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Cryptography CTF writeups

PlaidCTF 2015 – Crypto/Lazy

My knapsack brings all the boys to the yard, and they’re like “that crypto is hard” (note: this flag is not in the flag{} format)

PlaidCTF 2015 – Crypto/Lazy

The challenge provided a few files: pubkey.txt, ciphertext.txt, knapsack.py, utils.py. After inspecting the code, it seems that the contents of ciphertext.txt was encrypted using Merkle-Hallman knapsack (MHK) cryptography, which was found to be insecure by cryptographer Adi Shamir in 1984.

The MHK cryptosystem uses a sequence of natural numbers \textbf{s}=\langle s_1, s_2, \ldots, s_n\rangle\in\mathbb{N}^n that has the super-increasing property (that every term is greater than the sum of all preceding terms).

s_{k+1} > \sum_{j=1}^k s_j

We also choose two random integers r and q that are coprime (that their gcd is 1) and

q > \textbf{1}^T\textbf{s}

where \textbf{1} is the 1-vector. We use r and q to hide the super-increasing property by computing a vector \textbf{b} where

\begin{aligned} \textbf{b}&=\langle b_1, b_2, \ldots, b_n\rangle\\ b_i&\equiv rs_i \mod q\quad(b_i\in\textbf{b}) \end{aligned}

Our public key is then \textbf{b} and the private key is (s, r, q). For some plaintext m, we perform encryption by computing its bitwise dot product with \textbf{b}:

\text{Encryption:}\quad c = \textbf{b}^\text{T}\textbf{m}

where m_i \in \textbf{m} is the i-th bit in m. To decrypt, we find the modulo multiplicative inverse of r\text{ }(\text{mod }q) and compute

\begin{alignedat}{2} c^\prime &\equiv cr^{-1} &\mod q\\ &\equiv (\textbf{b}^T\textbf{m})r^{-1}&\mod q\\ &\equiv \left(\sum_{i=1}^n b_im_i\right)r^{-1} &\mod q\\ &\equiv \sum_{i=1}^n m_i(b_ir^{-1}) &\mod q\\ &\equiv \sum_{i=1}^n m_is_i &\mod q\\ &\equiv \textbf{m}^T\textbf{s}\\ \text{where}\\ &b_ir^{-1}\equiv rs_ir^{-1}\equiv s_i &\mod q \end{alignedat}

and we can recover each bit of the message \textbf{m} by solving the multidimensional subset sum problem, which is easy since \textbf{s} is super-increasing: we check for the first s_1 \leq c^\prime and compute c^{\prime\prime}=c^\prime-s_1 and repeat until we get all s_i \in \textbf{s}.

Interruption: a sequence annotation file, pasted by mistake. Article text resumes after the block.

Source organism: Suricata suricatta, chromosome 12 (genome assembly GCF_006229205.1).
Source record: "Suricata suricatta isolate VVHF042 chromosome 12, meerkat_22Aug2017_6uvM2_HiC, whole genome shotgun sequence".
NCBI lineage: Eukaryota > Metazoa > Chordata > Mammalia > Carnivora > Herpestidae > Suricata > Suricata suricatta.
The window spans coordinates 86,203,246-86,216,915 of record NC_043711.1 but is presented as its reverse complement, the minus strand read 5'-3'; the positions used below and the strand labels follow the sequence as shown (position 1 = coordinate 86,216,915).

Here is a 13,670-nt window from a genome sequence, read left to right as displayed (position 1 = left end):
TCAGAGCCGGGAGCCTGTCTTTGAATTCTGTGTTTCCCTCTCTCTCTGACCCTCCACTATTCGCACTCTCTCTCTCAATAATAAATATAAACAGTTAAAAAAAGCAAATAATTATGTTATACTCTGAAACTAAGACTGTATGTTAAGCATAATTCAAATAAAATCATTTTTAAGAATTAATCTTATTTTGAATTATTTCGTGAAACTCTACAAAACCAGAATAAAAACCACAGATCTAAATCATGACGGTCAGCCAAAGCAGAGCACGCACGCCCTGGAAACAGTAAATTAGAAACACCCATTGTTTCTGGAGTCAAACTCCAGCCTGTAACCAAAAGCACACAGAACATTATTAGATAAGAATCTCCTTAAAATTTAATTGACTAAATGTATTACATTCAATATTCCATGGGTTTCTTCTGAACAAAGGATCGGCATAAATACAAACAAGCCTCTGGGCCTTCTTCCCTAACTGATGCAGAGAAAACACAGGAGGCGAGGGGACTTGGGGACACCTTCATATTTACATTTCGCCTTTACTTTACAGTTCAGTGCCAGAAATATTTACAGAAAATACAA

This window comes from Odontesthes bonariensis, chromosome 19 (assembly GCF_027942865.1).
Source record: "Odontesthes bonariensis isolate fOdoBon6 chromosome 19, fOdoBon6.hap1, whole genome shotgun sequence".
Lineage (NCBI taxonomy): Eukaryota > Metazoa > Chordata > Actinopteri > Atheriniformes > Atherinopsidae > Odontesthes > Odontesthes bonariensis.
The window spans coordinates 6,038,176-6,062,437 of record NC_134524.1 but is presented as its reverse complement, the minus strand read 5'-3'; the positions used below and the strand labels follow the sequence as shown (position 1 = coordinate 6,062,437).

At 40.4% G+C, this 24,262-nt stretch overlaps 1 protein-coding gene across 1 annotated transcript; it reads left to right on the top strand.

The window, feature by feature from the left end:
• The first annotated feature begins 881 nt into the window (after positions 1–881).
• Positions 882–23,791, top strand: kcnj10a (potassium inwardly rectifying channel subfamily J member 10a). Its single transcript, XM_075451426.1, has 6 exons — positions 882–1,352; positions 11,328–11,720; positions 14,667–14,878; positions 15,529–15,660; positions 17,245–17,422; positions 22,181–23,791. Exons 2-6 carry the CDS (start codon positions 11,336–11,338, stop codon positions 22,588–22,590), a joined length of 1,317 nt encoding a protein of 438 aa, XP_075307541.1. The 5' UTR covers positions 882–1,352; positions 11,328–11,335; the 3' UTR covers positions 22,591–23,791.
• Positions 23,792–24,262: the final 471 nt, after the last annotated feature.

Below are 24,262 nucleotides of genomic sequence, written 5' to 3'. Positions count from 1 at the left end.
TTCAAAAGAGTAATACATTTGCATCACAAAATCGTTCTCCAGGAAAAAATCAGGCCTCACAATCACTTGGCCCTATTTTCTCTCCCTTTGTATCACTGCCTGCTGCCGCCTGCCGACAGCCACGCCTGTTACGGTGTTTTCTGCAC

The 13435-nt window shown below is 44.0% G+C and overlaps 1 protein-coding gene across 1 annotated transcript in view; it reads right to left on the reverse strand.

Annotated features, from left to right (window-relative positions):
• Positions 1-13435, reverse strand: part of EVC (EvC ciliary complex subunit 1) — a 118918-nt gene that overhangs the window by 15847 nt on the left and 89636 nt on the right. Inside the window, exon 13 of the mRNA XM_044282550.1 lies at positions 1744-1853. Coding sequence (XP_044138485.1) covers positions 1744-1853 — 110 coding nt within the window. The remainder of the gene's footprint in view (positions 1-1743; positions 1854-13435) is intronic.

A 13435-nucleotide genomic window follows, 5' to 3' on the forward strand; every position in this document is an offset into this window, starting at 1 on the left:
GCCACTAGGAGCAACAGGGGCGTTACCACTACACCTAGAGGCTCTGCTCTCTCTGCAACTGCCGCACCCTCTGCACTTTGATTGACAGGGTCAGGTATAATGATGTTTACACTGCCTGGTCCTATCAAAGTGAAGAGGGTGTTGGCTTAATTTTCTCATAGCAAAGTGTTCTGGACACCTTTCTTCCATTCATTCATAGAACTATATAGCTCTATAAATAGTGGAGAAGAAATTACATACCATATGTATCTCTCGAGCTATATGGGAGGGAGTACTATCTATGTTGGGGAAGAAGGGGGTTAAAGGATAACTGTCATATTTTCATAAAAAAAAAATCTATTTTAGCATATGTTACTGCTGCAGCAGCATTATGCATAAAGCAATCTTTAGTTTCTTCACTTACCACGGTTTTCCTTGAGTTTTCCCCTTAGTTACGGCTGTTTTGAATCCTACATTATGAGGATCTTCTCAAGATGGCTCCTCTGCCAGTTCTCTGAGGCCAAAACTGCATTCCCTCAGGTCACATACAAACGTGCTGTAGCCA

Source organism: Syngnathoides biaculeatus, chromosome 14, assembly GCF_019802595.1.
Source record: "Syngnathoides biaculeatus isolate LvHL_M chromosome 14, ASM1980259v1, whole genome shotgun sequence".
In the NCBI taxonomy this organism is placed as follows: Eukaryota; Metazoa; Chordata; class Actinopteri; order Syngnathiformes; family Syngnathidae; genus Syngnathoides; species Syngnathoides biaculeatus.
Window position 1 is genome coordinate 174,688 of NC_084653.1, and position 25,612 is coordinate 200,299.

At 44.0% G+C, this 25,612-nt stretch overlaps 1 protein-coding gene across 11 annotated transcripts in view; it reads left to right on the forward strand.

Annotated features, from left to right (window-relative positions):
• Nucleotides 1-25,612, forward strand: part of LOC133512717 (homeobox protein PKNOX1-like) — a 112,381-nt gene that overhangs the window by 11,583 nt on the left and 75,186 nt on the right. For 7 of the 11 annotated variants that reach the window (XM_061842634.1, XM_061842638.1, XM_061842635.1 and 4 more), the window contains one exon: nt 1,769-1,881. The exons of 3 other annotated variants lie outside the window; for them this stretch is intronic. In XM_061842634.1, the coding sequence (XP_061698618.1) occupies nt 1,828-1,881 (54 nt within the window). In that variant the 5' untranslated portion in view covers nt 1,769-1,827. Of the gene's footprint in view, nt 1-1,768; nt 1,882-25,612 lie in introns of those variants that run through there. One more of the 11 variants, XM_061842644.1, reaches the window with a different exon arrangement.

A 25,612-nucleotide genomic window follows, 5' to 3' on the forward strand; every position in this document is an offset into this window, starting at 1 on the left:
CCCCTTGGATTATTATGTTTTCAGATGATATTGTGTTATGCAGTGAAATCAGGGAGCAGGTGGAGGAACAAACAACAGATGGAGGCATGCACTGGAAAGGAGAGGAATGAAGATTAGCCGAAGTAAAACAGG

To carry out an attack on the given ciphertext we follow the description provided by Adi Shamir in his paper. We know that the ciphertext c is in the form

\begin{aligned} c &= \textbf{b}^\text{T}\textbf{m}\\ &= \sum_{i=1}^n b_i m_i\\ &= b_1m_1 + b_2m_2 + \ldots + b_nm_n \end{aligned}

We read in the ciphertext c as a large integer and the public key as a comma-delimited string, which we convert into a list of integers. Then, we use SageMath to construct the lattice in the ring of integers \mathbb{Z}:

L = \begin{bmatrix} 2 & 0 & 0 & \ldots & 0 & b_1 \\ 0 & 2 & 0 & \ldots & 0 & b_2 \\ \vdots & \vdots & \vdots & \ddots & \vdots & \vdots \\ 0 & 0 & 0 & \ldots & 2 & b_n \\ 1 & 1 & 1 & \ldots & 1 & c \\ \end{bmatrix}
Z = IntegerRing()
L = MatrixSpace(Z, len(pubkey))(2)
row = matrix(Z, 1, len(pubkeys), [1 for k in pubkey]
col = matrix(Z, len(pubkeys)+1, pubkeys+[c]]
L = L.stack(row).augment(col)

and compute the reduced basis lattice R using the Lenstra-Lenstra-Lovasz (LLL) algorithm by invoking R = L.LLL(). This helps us solve the multidimensional subset sum problem. We are interested in a row that consists only of \pm 1, 0. We then map 1 \mapsto 0 and -1 \mapsto 1 to yield our original message bitvector \textbf{m}.

R = L.LLL()
m = [row for row in R for cell in row if cell in [1,0,-1]][0]
m = [1 for v in m if v == -1 else 0]
m = int(reversed(''.join([str(v) for v in m])), 2)
m = hex(m)[2:][:-1]
print(m.decode('hex'))

which gives us the flag lenstra_and_lovasz_liked_lattices.

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